A top law enforcement official in Wisconsin is urging people to arm themselves for their own protection.
Milwaukee County Sheriff David Clarke is airing a new public service announcement telling residents that because of budget cuts, calling 911 for help is no longer their best option.
The radio spot is sparking a firestorm of criticism from some law enforcement officials and gun control advocates. But not everyone in the city of Milwaukee's high-crime neighborhoods disagrees with the sheriff's controversial approach.
In the ad, a baritone-voiced Clarke sets an ominous tone: "I'm Sheriff David Clarke, and I want to talk to you about something personal: your safety."
With officers laid off and furloughed, Clarke says, calling 911 and waiting for police is no longer your best bet. "You could beg for mercy from a violent criminal, hide under the bed, or you could fight back. But are you prepared?" he asks. "Consider taking a certified safety course in handling a firearm so you can defend yourself until we get there. You have a duty to protect yourself and your family."
At a time of intense debate over efforts to strengthen gun controls, this is striking a raw nerve. Critics say Clarke is just mouthing the gun lobby's talking points.
Clarke was not available for an interview with NPR, but he has said that with fewer resources for his department, he needed to get creative. And on CNN this week, he defended his taxpayer-funded ad, arguing that for some situations, 911 is of no use.
"Once the wolf is at the door, once the intruder is inside your home, once you're on the street and someone sticks a gun in your face to take your car or your wallet, you don't have the option of calling 911," says Clarke.
Milwaukee Mayor Tom Barrett takes exception to Clarke's message.
"That ad implies that the sheriff and the sheriff's forces are going to come to residences when they call 911. That simply isn't true," says Barrett.
Barrett says it's the city and nearby suburban police departments that respond to 911 calls, not the county sheriff. He says response times are fast, and Barrett told CNN that calling 911 is still the best option.
"And to have a sheriff basically imply that it's not going to help you to call 911 I think is irresponsible," says Barrett.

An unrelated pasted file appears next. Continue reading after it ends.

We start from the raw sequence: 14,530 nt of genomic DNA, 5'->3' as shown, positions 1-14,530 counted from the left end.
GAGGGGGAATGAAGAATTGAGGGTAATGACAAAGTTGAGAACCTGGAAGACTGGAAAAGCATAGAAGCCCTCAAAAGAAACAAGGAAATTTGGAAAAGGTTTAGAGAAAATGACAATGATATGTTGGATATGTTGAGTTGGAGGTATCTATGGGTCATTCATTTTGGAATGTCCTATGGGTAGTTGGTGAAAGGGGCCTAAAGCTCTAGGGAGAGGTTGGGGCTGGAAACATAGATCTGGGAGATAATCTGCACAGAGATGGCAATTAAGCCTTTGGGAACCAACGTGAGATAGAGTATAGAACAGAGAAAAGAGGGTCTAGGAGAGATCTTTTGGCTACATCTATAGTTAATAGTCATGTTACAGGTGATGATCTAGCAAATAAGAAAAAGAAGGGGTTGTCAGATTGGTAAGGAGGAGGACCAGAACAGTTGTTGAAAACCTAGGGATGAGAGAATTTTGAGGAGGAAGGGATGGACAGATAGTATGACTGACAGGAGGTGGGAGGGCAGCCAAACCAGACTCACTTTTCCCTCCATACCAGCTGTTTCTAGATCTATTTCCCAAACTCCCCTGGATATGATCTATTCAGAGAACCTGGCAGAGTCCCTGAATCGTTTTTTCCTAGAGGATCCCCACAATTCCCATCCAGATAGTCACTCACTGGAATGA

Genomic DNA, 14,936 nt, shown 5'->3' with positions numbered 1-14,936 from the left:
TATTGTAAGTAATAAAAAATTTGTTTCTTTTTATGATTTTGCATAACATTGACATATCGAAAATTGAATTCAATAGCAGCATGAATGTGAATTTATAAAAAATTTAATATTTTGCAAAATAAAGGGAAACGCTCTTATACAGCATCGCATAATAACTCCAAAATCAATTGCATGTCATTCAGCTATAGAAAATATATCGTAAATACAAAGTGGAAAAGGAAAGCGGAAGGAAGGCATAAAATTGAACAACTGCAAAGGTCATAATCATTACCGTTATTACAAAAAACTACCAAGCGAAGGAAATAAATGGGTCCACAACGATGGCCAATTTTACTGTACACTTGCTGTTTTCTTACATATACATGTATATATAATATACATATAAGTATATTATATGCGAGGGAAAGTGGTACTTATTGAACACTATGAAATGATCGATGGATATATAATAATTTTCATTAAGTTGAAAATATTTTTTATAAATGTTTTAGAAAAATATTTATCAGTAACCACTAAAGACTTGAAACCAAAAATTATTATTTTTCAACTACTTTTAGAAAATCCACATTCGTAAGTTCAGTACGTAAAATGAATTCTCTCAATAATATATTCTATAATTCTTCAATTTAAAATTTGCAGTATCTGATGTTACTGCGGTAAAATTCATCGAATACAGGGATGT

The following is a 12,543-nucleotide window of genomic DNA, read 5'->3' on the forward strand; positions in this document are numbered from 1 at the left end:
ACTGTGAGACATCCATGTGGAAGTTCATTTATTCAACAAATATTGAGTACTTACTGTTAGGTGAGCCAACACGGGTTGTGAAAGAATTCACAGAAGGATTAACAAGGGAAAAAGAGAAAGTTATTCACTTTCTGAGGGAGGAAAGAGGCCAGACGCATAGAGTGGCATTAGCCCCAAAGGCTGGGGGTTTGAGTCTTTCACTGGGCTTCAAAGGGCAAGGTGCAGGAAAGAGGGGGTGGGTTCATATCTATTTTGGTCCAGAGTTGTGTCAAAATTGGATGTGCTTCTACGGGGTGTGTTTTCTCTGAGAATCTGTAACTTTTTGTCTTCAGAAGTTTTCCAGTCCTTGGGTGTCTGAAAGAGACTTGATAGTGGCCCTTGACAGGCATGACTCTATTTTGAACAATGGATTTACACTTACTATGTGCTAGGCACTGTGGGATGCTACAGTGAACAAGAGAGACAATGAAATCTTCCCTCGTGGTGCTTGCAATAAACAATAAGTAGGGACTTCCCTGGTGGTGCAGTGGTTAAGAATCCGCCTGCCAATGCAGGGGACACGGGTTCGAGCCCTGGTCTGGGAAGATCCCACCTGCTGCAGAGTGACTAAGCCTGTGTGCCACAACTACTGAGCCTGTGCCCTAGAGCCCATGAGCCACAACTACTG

Many police chiefs agree. Just outside Milwaukee, the Greenfield Police Department is reminding residents through social media that it has not laid off or furloughed officers and that its response time to calls of violent crime is under two minutes.
"I think he did a great disservice to the people of this community," says Jeri Bonavia of the Wisconsin Anti-Violence Effort.
She says telling Milwaukee County residents that they cannot rely on 911 service sends a dangerous message that could encourage vigilantism.
"It's encouraging people to take the law into their own hands or to only rely on themselves and not rely on trained law enforcement officers," she says.
Bonavia and others cite statistics showing that firearms in the home are much more likely to be used in suicides or domestic violence than for self-defense. And some residents of Milwaukee's high-crime neighborhoods agree that having more people arm themselves will not make the city safer.
"I think that's one of the problems in Milwaukee is that they got too many guns floating around," says David Price, who works part-time at the Center Street Market on the city's north side. "I think people are too irrational. I think tempers fly off the handle too quickly. People are imperfect creatures."
Some other employees and patrons agree, but not all.
"Of course, if you feel threatened in your home, you should be able to bear arms, especially if you're not a felon and you can own a gun. Why not take a class and protect your home?" says Anthony Davis, who also works at the market.
Davis says it's too risky to only rely on the police to respond, especially in higher-crime neighborhoods like this one.
But across the country, many police officials and organizations actively discourage residents from arming themselves, especially without substantial firearm training, though some acknowledge that Sheriff Clarke might have a point.
"It's counter to the culture, but unfortunately, he does speak the truth," says Dave Kenik, who heads the American Police and Sheriffs Association. He says 911 is still the best first response, but he notes that even when response times are fast, they're not immediate.
"There's an old saying that when seconds count, the police are minutes away, and it's very true," says Kenik.
But it's Milwaukee County's top law enforcement official's efforts to promote guns for self-defense that strike the wrong chord for many as the nation struggles to establish limits aimed at reducing deadly gun violence.